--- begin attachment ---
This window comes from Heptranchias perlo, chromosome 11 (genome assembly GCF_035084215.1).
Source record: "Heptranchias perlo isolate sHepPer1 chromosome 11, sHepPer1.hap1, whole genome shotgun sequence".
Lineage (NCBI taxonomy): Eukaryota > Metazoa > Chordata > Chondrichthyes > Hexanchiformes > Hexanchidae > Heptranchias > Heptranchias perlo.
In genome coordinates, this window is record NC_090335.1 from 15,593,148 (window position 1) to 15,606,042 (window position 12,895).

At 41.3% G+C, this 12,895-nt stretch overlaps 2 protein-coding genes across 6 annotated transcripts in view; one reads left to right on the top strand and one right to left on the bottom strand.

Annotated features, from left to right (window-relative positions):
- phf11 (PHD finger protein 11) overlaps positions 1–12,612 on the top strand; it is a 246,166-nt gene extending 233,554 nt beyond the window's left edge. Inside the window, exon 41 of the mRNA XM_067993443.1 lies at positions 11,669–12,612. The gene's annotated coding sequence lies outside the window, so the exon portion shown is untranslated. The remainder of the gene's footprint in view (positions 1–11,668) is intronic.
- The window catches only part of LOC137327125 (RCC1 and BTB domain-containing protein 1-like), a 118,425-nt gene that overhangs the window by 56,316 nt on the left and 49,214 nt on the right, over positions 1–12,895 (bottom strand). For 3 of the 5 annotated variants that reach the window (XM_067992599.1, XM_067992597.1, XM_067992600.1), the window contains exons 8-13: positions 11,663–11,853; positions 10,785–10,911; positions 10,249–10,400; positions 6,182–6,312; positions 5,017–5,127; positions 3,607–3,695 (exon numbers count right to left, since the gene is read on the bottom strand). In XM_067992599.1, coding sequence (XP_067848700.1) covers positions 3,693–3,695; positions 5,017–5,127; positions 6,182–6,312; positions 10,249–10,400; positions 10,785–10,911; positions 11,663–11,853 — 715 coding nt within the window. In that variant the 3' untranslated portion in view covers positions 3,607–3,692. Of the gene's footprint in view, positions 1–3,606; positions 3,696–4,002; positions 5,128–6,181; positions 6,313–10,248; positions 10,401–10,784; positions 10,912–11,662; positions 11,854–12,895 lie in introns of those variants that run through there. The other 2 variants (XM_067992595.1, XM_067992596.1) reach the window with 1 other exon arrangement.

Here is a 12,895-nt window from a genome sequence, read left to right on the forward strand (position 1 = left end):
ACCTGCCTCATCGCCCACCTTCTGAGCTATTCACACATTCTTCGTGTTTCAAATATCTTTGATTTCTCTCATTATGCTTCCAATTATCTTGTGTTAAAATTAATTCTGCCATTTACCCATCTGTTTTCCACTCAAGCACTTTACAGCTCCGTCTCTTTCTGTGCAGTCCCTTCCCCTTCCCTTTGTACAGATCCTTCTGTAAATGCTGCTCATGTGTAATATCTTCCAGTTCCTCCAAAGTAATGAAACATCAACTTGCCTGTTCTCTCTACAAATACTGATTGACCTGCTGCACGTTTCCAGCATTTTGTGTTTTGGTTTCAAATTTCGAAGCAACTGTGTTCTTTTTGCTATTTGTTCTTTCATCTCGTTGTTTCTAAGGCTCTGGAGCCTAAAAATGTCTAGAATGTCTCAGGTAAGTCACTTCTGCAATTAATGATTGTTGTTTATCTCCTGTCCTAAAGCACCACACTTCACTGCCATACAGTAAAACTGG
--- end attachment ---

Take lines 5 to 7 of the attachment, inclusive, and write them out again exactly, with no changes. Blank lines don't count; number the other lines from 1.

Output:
At 41.3% G+C, this 12,895-nt stretch overlaps 2 protein-coding genes across 6 annotated transcripts in view; one reads left to right on the top strand and one right to left on the bottom strand.

Annotated features, from left to right (window-relative positions):
- phf11 (PHD finger protein 11) overlaps positions 1–12,612 on the top strand; it is a 246,166-nt gene extending 233,554 nt beyond the window's left edge. Inside the window, exon 41 of the mRNA XM_067993443.1 lies at positions 11,669–12,612. The gene's annotated coding sequence lies outside the window, so the exon portion shown is untranslated. The remainder of the gene's footprint in view (positions 1–11,668) is intronic.